Sushmita Sengupta, senior programme manager, water programme, CSE and the lead writer of Back from the Brink, said: “What we have found is that political and bureaucratic-administrative will, along with community involvement, has been instrumental in successful revival of waterbodies. Some of the best restoration work has happened where district collectors or local political leaders have taken a special interest.”

She added: “Among the programmes and schemes, Mission Amrit Sarovar has certainly turned the tide, while state-level projects have played a key role as well. A beginning has been made to stem the decline – but the momentum needs to be sustained. The CSE survey and our publication also proposes a set of recommendations to do just that.”

What is the way ahead?

  • Treat wastewater before it enters a waterbody: Lakes and waterbodies, in most cases, have become receptacles for untreated wastewater and sewage. The solution lies in treating the wastewater before it enters the waterbodies and tracking so that no faecal sludge enters the waterbody. Says Kapur: “The Atal Mission for Rejuvenation and Urban Transformation (AMRUT) 2.0 has the provision of recycling and reuse of the wastewater along with the rejuvenation of waterbodies. Funds under this Mission can be used effectively by all states to restore the waterbodies.”

  • Look at every waterbody holistically: The waterbody, catchment and its feeder channels should be treated together for rejuvenation. The actual boundaries of the catchment, waterbody and feeder channels need to be mapped. Aquifer mapping at the regional and local scales will help in understanding the requirements for ensuring scientific restoration for increasing groundwater level and mitigating floods.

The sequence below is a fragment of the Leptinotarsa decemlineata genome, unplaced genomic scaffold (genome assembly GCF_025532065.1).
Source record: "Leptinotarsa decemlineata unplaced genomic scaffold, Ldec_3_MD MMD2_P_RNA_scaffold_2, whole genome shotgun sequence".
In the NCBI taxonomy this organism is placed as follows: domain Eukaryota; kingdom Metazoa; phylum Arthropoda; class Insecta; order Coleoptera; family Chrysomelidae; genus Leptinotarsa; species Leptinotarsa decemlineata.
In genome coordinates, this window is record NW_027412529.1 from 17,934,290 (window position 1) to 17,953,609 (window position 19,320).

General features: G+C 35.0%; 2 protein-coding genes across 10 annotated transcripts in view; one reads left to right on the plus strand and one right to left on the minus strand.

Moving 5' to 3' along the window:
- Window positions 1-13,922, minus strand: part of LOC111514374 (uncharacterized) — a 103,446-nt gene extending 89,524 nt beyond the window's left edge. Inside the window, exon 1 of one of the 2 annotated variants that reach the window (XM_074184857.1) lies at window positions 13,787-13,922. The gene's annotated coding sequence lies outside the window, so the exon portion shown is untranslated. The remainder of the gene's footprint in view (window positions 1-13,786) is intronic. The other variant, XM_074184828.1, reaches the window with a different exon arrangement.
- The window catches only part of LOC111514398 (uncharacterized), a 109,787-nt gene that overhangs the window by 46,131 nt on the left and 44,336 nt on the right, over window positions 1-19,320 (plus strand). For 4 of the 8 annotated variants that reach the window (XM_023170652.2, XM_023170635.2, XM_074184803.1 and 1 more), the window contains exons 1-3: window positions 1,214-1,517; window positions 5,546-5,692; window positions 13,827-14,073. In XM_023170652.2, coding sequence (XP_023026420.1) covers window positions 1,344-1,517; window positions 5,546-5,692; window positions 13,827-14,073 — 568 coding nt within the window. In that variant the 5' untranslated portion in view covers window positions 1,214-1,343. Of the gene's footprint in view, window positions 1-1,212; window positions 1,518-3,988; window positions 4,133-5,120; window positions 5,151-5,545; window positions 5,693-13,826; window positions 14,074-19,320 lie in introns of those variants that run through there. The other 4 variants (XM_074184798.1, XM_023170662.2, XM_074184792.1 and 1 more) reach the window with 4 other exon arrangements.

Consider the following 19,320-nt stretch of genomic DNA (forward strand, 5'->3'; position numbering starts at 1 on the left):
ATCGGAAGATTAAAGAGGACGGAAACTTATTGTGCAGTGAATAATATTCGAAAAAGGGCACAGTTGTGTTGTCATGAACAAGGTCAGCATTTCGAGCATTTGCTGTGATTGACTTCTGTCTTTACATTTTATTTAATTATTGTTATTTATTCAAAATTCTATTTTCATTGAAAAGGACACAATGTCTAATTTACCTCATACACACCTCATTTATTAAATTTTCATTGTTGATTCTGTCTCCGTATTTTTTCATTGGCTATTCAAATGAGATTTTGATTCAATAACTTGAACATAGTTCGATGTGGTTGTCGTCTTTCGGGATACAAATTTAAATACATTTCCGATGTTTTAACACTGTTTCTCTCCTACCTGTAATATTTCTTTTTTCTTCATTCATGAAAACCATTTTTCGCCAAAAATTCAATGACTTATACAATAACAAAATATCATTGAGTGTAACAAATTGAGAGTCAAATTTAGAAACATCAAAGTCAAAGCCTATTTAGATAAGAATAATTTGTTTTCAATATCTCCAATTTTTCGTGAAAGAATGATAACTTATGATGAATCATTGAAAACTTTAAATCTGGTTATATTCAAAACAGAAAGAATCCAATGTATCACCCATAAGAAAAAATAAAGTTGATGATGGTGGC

• Create a database, identify the waterbodies: City- or district-level administrations in India rarely have any idea about the number of waterbodies they have. Cities tend to omit encroached and silted waterbodies from the list. To plan for restoration of waterbodies, it should be mandatory for each state to identify, record and compile the total number of lakes and waterbodies within its boundaries.

  • Develop a menu of technologies: This should be made available for treating wastewater and abatement of pollution in waterbodies.

  • Ensure maintenance and monitoring: MGNREGS funds and finances under the 15th Finance Commission (FFC), for one, can be used for ensuring sustainability of the revival projects. Says Sengupta: “Gram panchayats can use a part of the FFC funds for maintaining ponds. For sustainability of any rejuvenation or restoration project, maintenance and monitoring should be made an integral part of the project—a portion of the funding should be blocked only for this.”

The CSE symposium brought together a number of practitioners — waterbody managers, project proponents, initiators and drivers – who have been at the forefront of this mission to revive India’s waterbodies.

Concluding the discussions, Narain noted: “We must look at lakes once again as a major source for water security, as well as a way for flood mitigation and drought management. Lakes cannot be saved if our sewage is not managed – a reinvention of sewage management system is, therefore, required, especially when it comes to urban waterbodies. We need to learn from experiences on the ground where programmes and schemes have worked, and how and why. We must learn because in this age of climate change there will be more rain – but also more floods and droughts if we do not harvest the rain.”